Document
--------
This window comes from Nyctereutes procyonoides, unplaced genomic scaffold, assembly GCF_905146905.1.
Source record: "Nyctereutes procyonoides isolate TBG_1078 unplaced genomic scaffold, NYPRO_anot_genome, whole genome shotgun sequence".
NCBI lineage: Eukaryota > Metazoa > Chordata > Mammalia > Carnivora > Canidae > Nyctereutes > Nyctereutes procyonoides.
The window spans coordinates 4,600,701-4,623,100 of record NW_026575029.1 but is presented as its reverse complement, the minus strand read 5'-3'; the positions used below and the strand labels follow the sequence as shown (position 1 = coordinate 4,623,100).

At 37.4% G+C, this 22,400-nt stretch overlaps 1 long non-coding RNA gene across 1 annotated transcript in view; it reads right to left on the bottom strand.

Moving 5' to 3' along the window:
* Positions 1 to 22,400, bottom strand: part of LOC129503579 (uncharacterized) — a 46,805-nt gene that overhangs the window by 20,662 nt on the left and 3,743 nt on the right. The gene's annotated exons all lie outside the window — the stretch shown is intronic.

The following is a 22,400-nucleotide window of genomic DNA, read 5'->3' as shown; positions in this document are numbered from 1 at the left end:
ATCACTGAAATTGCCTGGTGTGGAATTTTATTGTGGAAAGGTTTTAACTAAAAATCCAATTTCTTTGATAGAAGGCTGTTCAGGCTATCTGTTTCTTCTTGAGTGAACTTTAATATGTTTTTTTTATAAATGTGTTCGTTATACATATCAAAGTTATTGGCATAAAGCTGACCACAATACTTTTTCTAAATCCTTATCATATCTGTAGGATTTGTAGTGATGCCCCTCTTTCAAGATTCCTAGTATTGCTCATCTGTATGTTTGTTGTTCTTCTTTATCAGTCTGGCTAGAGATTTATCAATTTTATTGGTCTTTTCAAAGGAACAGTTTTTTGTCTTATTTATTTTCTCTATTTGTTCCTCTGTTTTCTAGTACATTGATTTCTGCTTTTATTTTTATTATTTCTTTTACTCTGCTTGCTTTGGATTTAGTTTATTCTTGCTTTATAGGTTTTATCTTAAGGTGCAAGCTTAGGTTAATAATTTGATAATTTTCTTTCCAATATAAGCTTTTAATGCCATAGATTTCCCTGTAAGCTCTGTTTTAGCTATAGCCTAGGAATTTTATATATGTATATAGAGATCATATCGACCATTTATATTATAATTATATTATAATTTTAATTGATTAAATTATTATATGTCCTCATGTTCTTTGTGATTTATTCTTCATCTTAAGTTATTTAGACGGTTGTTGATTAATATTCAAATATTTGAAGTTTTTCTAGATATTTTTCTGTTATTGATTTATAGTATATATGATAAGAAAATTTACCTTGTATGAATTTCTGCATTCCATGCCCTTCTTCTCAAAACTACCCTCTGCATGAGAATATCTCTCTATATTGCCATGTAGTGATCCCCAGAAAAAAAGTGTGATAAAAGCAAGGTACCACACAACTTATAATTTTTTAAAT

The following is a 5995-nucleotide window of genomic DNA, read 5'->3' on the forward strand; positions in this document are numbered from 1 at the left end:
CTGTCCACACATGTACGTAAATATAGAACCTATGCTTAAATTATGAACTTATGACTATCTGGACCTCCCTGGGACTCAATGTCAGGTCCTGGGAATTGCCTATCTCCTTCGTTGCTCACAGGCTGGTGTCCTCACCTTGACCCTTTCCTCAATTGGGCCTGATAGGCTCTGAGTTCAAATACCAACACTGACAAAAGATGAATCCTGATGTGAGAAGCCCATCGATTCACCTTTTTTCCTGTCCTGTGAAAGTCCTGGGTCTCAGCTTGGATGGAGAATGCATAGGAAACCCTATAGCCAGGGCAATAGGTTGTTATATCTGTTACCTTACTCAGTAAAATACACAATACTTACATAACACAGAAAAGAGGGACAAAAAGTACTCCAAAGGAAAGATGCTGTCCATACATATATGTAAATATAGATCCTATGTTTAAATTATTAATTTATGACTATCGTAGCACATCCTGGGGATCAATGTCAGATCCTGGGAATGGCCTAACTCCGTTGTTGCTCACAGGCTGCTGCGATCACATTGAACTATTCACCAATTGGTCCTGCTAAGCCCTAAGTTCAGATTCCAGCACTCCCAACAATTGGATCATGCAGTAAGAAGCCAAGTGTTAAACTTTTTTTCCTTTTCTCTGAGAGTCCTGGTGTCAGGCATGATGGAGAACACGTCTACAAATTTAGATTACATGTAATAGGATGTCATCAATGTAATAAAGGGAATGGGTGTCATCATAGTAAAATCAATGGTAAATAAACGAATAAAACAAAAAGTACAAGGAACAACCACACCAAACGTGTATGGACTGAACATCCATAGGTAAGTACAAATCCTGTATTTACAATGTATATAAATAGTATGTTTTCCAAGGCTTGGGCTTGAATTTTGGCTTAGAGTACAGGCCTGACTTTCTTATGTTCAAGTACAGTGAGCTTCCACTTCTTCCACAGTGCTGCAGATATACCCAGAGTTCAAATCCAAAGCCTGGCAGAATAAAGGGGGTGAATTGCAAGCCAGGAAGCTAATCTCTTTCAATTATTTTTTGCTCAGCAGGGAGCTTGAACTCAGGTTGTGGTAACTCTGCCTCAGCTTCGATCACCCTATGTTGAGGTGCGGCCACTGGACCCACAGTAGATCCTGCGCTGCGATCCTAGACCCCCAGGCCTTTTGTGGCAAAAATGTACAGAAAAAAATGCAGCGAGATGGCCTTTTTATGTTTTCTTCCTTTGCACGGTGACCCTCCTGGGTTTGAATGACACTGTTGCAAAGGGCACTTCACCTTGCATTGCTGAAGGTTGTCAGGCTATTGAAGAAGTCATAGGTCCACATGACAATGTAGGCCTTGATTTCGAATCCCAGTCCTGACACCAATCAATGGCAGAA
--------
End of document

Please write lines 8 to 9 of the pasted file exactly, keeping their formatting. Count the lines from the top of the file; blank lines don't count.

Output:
The following is a 22,400-nucleotide window of genomic DNA, read 5'->3' as shown; positions in this document are numbered from 1 at the left end:
ATCACTGAAATTGCCTGGTGTGGAATTTTATTGTGGAAAGGTTTTAACTAAAAATCCAATTTCTTTGATAGAAGGCTGTTCAGGCTATCTGTTTCTTCTTGAGTGAACTTTAATATGTTTTTTTTATAAATGTGTTCGTTATACATATCAAAGTTATTGGCATAAAGCTGACCACAATACTTTTTCTAAATCCTTATCATATCTGTAGGATTTGTAGTGATGCCCCTCTTTCAAGATTCCTAGTATTGCTCATCTGTATGTTTGTTGTTCTTCTTTATCAGTCTGGCTAGAGATTTATCAATTTTATTGGTCTTTTCAAAGGAACAGTTTTTTGTCTTATTTATTTTCTCTATTTGTTCCTCTGTTTTCTAGTACATTGATTTCTGCTTTTATTTTTATTATTTCTTTTACTCTGCTTGCTTTGGATTTAGTTTATTCTTGCTTTATAGGTTTTATCTTAAGGTGCAAGCTTAGGTTAATAATTTGATAATTTTCTTTCCAATATAAGCTTTTAATGCCATAGATTTCCCTGTAAGCTCTGTTTTAGCTATAGCCTAGGAATTTTATATATGTATATAGAGATCATATCGACCATTTATATTATAATTATATTATAATTTTAATTGATTAAATTATTATATGTCCTCATGTTCTTTGTGATTTATTCTTCATCTTAAGTTATTTAGACGGTTGTTGATTAATATTCAAATATTTGAAGTTTTTCTAGATATTTTTCTGTTATTGATTTATAGTATATATGATAAGAAAATTTACCTTGTATGAATTTCTGCATTCCATGCCCTTCTTCTCAAAACTACCCTCTGCATGAGAATATCTCTCTATATTGCCATGTAGTGATCCCCAGAAAAAAAGTGTGATAAAAGCAAGGTACCACACAACTTATAATTTTTTAAAT